For Kyara Vasudev (name changed on request), the closet is where one keeps clothes.
The 19-year-old second-year Sophia College student ‘outed’ herself as a bisexual on campus a year ago, but her friends still hang out with her at the canteen and cannot think of leaving her out of weekend getaways. The change, if at all, has been a leap of trust in her.
“Anonymously calling up on a queer helpline or writing to an ‘agony aunt’ column may help, but daily interaction will be with your friends. Telling them about your alternative sexuality makes you comfortable,” said Kyara, who has still not told her parents about her sexuality. “When friends know, it lends an air of normalcy to a homosexual relationship. When you hold your partner’s hand and none of your friends flinch, you begin to feel better about yourself.”
Kyara is part of silent, tentative but defining changes sweeping Mumbai’s colleges, say students, professors, counsellors and gay rights activists in the city. They say the stigma and violent rejection palpable even a couple of years ago are giving way to gentle understanding on campuses. Mental health professionals and culture commentators attribute this liberal depiction of homosexuality in more and more TV shows, news reports and films.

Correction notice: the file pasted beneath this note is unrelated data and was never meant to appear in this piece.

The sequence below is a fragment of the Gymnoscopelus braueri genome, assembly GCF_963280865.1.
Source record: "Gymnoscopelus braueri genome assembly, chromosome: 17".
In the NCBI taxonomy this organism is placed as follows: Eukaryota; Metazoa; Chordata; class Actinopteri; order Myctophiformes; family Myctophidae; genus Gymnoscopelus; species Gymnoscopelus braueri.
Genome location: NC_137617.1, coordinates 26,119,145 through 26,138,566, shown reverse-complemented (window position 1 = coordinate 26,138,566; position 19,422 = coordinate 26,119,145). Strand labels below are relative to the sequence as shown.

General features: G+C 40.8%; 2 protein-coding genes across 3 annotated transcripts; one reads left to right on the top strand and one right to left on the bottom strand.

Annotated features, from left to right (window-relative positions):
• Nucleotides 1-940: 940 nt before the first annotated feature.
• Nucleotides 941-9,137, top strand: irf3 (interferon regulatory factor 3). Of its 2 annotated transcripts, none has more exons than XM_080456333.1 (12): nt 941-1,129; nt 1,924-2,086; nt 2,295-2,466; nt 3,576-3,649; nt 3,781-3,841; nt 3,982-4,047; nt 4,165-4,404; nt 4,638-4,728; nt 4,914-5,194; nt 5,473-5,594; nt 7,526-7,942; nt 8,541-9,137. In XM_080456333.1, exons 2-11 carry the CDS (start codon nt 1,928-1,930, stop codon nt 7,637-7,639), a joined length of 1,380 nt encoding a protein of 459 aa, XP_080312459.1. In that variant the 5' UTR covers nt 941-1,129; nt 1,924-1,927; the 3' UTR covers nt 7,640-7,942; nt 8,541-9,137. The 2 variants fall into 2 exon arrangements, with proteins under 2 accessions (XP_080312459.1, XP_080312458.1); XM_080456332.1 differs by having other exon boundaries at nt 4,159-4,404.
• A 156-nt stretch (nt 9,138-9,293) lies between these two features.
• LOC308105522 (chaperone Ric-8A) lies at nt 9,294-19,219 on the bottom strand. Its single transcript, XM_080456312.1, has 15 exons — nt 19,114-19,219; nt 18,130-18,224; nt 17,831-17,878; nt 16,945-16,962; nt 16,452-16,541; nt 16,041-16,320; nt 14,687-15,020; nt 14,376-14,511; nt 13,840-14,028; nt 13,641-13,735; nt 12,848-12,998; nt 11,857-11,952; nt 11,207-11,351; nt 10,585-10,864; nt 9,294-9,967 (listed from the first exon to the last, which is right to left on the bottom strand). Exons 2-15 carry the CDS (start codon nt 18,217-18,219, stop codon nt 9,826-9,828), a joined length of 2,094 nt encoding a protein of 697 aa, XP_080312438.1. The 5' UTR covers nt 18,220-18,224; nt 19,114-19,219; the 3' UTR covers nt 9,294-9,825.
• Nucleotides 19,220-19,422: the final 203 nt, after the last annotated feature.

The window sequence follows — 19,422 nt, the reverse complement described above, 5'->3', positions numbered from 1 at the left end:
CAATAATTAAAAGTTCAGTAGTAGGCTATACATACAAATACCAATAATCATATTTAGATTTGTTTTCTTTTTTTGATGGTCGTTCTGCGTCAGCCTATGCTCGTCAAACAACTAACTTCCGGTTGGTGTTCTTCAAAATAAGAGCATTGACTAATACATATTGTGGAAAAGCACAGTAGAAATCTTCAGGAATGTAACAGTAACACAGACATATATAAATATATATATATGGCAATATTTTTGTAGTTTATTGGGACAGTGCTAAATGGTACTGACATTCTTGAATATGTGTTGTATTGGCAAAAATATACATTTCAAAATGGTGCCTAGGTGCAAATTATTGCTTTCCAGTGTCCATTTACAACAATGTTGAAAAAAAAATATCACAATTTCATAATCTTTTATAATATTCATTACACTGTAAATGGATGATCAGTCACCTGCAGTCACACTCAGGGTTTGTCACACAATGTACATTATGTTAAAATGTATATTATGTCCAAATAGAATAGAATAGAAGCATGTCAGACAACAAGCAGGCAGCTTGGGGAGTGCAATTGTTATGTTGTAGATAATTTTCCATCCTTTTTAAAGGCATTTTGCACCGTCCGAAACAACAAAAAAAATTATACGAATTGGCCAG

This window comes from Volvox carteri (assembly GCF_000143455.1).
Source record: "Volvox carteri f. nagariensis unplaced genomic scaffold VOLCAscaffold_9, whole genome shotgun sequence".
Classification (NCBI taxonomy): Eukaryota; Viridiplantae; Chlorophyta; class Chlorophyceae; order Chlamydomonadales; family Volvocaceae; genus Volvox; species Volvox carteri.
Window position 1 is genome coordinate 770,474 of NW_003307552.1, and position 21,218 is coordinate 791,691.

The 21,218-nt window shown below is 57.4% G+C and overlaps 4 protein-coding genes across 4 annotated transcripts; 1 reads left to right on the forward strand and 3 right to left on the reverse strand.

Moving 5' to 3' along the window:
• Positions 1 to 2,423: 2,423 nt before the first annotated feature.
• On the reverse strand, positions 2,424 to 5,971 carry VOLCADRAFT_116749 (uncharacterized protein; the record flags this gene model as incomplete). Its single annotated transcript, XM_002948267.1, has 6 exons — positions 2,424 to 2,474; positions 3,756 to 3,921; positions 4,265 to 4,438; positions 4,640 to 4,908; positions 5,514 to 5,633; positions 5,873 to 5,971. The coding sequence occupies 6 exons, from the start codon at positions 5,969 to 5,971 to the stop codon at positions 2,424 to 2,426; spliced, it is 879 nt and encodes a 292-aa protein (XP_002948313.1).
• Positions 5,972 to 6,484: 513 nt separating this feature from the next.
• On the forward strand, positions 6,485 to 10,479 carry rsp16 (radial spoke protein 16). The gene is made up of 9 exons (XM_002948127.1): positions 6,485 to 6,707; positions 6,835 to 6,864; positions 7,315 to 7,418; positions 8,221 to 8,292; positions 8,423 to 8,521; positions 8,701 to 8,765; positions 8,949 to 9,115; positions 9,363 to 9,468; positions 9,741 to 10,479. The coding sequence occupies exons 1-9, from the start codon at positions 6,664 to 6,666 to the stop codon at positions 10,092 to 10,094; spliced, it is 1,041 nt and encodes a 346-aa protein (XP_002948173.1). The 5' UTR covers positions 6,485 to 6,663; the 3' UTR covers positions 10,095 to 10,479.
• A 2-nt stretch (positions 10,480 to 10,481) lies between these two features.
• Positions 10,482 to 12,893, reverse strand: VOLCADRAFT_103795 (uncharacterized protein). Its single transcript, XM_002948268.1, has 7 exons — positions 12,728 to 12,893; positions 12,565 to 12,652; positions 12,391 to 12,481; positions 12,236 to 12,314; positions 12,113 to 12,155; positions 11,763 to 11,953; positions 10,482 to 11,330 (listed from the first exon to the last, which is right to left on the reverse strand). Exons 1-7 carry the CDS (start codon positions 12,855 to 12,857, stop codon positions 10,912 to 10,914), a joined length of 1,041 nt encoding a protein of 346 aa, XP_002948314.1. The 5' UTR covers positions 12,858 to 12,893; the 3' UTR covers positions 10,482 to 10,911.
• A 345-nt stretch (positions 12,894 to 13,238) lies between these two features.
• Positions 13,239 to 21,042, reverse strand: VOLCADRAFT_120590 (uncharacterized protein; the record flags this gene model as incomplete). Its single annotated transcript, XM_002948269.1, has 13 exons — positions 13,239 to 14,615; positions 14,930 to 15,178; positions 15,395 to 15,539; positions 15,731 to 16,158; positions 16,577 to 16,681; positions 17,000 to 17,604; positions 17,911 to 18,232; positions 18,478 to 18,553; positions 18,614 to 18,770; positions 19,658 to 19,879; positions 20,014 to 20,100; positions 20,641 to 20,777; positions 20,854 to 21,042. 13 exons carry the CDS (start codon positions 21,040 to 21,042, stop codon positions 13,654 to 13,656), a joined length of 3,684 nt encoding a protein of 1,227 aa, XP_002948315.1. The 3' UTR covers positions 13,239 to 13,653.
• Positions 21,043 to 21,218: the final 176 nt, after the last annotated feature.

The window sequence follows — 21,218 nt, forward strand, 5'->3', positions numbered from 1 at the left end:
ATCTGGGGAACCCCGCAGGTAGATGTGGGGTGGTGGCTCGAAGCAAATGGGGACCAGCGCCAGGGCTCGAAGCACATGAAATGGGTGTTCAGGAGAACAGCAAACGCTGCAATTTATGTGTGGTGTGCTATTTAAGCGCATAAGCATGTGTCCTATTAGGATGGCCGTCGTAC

It was very different in the ’80s, says Professor Ashley Tellis (39), who has taught in Cambridge University, St Stephen’s College in Delhi and the University of Mumbai. “Right through school and college, I was subjected to derogatory remarks and was even threatened with molestation,” he recounted. “There now exists a ‘language of coming out’ and there are a few people who are trying to create an environment free of bias against any particular sexual minority. Although this group is small, it sets a precedent for generations to come.”